Assessing geographical inequity in availability of hospital services under the state-funded universal health insurance scheme in Chhattisgarh state, India, using a composite vulnerability index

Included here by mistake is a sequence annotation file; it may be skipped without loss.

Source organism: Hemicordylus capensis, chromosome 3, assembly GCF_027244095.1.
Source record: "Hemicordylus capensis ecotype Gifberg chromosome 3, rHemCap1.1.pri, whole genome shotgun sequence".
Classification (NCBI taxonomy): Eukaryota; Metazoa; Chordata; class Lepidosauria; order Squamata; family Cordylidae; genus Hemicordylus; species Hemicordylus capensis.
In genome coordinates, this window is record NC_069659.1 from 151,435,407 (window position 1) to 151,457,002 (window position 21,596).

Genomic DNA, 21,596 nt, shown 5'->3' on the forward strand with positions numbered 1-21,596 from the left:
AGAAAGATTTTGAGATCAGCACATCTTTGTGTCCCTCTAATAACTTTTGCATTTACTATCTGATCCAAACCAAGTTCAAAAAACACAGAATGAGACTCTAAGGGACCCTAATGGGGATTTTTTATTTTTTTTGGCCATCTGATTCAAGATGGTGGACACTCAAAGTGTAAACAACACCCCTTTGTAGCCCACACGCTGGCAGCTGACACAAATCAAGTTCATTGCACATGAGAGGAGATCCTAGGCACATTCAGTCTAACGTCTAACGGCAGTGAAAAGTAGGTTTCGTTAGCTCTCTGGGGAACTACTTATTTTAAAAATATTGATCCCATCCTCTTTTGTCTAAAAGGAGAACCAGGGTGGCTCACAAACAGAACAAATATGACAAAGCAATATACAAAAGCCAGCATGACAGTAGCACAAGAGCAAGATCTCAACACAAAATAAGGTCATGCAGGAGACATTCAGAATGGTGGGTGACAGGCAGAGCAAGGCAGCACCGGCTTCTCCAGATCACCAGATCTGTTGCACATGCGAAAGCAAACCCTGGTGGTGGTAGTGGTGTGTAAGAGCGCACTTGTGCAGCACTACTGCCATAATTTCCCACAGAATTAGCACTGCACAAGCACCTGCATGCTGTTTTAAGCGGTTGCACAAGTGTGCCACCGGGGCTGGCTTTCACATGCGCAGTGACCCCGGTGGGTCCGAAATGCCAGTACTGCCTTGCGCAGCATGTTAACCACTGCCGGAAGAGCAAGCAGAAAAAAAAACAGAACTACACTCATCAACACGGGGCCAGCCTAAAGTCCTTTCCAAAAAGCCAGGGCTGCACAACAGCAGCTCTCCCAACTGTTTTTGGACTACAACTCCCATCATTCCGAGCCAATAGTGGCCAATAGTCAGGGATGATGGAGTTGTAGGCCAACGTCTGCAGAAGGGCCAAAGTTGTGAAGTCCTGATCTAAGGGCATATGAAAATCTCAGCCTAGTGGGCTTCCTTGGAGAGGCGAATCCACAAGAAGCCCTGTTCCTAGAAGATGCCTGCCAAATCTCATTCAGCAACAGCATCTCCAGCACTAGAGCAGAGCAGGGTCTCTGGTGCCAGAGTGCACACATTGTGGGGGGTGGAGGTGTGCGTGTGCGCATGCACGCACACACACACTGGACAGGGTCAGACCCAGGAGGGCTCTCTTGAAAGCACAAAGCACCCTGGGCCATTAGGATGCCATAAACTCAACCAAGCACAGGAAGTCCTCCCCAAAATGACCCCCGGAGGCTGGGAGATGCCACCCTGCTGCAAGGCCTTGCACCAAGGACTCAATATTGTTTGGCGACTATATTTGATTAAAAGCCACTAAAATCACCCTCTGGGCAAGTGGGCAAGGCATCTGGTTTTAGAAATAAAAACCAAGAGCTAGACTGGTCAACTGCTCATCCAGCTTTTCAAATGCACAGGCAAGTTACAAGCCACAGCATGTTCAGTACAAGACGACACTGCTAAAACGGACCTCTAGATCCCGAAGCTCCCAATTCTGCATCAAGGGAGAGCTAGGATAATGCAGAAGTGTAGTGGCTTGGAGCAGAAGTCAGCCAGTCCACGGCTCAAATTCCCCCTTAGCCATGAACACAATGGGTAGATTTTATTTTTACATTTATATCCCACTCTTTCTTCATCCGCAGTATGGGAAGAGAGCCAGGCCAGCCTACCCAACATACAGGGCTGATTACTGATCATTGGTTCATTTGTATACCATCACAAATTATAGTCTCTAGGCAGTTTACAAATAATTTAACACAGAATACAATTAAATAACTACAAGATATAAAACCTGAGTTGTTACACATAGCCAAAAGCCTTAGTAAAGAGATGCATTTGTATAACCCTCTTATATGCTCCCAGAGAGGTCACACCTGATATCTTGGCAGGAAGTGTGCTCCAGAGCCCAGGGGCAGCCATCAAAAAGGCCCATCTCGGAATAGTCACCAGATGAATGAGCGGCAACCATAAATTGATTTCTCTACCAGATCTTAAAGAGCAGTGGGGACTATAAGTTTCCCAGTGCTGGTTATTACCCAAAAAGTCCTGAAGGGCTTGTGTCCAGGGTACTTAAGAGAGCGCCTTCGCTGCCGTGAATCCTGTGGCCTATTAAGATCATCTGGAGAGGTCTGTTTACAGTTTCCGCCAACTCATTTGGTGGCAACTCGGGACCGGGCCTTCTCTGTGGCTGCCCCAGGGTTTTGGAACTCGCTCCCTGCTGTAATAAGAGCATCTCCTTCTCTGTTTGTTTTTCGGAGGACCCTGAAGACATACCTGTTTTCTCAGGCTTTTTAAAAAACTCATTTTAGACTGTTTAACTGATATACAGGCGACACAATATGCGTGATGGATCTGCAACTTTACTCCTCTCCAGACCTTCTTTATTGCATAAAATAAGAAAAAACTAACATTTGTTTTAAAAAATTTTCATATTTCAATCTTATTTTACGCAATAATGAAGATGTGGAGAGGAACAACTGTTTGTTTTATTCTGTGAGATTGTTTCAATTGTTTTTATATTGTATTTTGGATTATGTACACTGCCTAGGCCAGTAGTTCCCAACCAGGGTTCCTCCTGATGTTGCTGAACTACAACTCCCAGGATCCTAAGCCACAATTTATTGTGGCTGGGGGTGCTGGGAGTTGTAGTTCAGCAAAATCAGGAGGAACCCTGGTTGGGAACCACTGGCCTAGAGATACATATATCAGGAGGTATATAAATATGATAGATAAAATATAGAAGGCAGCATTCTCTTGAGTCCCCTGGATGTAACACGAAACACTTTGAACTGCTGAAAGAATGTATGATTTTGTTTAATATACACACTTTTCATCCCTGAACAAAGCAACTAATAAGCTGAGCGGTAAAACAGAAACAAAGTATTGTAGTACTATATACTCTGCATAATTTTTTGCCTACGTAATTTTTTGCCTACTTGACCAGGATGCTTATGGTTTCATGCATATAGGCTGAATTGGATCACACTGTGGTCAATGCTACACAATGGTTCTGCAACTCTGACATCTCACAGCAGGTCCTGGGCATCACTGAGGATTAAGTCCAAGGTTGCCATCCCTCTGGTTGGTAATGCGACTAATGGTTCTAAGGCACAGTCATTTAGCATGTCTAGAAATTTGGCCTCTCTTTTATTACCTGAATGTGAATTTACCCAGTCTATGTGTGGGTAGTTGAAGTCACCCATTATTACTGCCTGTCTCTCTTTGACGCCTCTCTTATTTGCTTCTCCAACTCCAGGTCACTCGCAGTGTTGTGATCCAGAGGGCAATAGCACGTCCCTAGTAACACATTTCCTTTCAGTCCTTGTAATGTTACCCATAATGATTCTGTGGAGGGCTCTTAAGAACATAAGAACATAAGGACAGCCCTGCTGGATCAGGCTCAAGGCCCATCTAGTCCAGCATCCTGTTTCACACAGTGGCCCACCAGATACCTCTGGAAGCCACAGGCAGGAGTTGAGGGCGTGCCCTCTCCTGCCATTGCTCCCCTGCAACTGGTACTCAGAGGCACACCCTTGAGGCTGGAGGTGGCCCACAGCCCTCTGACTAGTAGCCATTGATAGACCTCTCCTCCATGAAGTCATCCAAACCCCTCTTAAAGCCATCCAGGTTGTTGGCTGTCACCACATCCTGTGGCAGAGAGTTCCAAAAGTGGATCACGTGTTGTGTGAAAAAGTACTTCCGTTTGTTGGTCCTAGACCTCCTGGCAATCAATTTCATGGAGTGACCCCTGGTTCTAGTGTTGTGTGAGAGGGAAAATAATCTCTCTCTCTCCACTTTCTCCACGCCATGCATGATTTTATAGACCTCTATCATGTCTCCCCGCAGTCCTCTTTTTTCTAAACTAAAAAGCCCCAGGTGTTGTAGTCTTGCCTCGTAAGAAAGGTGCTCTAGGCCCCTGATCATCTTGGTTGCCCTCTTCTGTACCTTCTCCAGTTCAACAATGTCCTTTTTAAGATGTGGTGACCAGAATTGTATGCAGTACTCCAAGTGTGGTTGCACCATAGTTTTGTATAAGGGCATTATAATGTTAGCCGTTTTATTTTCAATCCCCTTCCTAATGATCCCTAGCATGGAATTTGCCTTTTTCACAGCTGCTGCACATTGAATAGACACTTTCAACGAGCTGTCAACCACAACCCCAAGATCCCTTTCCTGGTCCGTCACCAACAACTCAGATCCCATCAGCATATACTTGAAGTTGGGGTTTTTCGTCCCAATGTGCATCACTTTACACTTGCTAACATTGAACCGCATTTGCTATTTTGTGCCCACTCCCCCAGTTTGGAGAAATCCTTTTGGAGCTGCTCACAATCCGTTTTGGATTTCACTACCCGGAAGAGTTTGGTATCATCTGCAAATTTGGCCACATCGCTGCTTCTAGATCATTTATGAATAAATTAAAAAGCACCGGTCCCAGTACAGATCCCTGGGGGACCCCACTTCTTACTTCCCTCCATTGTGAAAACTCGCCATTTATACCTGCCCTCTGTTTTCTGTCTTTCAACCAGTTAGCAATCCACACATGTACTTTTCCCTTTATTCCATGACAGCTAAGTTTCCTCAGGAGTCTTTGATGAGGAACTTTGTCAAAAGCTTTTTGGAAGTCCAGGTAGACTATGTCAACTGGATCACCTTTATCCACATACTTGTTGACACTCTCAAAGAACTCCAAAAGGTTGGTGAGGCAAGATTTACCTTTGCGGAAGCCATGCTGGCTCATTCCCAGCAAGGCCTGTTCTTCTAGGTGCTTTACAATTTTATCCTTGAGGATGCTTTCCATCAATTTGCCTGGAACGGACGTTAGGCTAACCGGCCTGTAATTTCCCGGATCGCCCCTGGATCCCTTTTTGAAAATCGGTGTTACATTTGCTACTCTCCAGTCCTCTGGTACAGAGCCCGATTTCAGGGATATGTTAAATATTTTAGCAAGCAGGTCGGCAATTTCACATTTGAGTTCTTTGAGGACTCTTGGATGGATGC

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Background: Countries are increasingly adopting health insurance schemes for achieving Universal Health Coverage. India’s state-funded health insurance scheme covers hospital care provided by ‘empanelled’ private and public hospitals. Objective: This paper assesses geographical equity in availability of hospital services under the universal health insurance scheme in Chhattisgarh state. Methods: The study makes use of district data from the insurance scheme and government surveys. Selected socio-economic indicators are combined to form a composite vulnerability index, which is used to rank and group the state’s 27 districts into tertiles, named as highest, middle and lowest vulnerability districts (HVDs, MVDs, LVDs). Indicators of hospital service availability under the scheme – insurance coverage, number of empanelled private/public hospitals, numbers and amounts of claims – are compared across districts and tertiles. Two measures of inequality, difference and ratio, are used to compare availability between tertiles. Results: The study finds that there is a geographical pattern to vulnerability in Chhattisgarh state. Vulnerability increases with distance from the state’s centre towards the periphery. The highest vulnerability districts have the highest insurance coverage, but the lowest availability of empanelled hospitals (3.4 hospitals per 100,000 enrolled in HVDs, vs 8.2/100,000 enrolled in LVDs). While public sector hospitals are distributed equally, the distribution of private hospitals across tertiles is highly unequal, with higher availability in LVDs. The number of claims (per 100,000 enrolled) in the HVDs is 3.5-times less than that in the LVDs. The claim amounts show a similar pattern. Conclusions: Although insurance coverage is higher in the more vulnerable districts, availability of hospital services is inversely proportional to vulnerability and, therefore, the need for these services. Equitable enrolment in health insurance schemes does not automatically translate into equitable access to healthcare, which is also dependent on availability and specific dynamics of service provision under the scheme.
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